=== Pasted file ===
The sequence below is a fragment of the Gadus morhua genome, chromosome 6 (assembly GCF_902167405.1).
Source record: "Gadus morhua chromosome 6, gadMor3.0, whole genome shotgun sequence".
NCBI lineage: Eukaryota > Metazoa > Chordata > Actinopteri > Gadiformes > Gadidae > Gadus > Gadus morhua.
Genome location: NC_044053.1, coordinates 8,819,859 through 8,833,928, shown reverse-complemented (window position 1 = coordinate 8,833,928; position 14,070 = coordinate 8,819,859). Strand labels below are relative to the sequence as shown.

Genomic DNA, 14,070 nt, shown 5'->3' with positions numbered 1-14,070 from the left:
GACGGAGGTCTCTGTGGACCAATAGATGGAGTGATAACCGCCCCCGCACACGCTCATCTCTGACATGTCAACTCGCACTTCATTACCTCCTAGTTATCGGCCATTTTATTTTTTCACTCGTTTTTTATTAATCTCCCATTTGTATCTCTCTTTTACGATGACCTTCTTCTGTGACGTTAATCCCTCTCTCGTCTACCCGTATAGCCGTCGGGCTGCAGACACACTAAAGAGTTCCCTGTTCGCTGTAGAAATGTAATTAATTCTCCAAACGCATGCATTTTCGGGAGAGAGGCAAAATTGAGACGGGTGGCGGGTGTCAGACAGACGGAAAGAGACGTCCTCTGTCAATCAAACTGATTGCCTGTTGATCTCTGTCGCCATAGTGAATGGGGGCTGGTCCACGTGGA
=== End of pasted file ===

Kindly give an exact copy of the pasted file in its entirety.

The sequence below is a fragment of the Gadus morhua genome, chromosome 6 (assembly GCF_902167405.1).
Source record: "Gadus morhua chromosome 6, gadMor3.0, whole genome shotgun sequence".
NCBI lineage: Eukaryota > Metazoa > Chordata > Actinopteri > Gadiformes > Gadidae > Gadus > Gadus morhua.
Genome location: NC_044053.1, coordinates 8,819,859 through 8,833,928, shown reverse-complemented (window position 1 = coordinate 8,833,928; position 14,070 = coordinate 8,819,859). Strand labels below are relative to the sequence as shown.

Genomic DNA, 14,070 nt, shown 5'->3' with positions numbered 1-14,070 from the left:
GACGGAGGTCTCTGTGGACCAATAGATGGAGTGATAACCGCCCCCGCACACGCTCATCTCTGACATGTCAACTCGCACTTCATTACCTCCTAGTTATCGGCCATTTTATTTTTTCACTCGTTTTTTATTAATCTCCCATTTGTATCTCTCTTTTACGATGACCTTCTTCTGTGACGTTAATCCCTCTCTCGTCTACCCGTATAGCCGTCGGGCTGCAGACACACTAAAGAGTTCCCTGTTCGCTGTAGAAATGTAATTAATTCTCCAAACGCATGCATTTTCGGGAGAGAGGCAAAATTGAGACGGGTGGCGGGTGTCAGACAGACGGAAAGAGACGTCCTCTGTCAATCAAACTGATTGCCTGTTGATCTCTGTCGCCATAGTGAATGGGGGCTGGTCCACGTGGA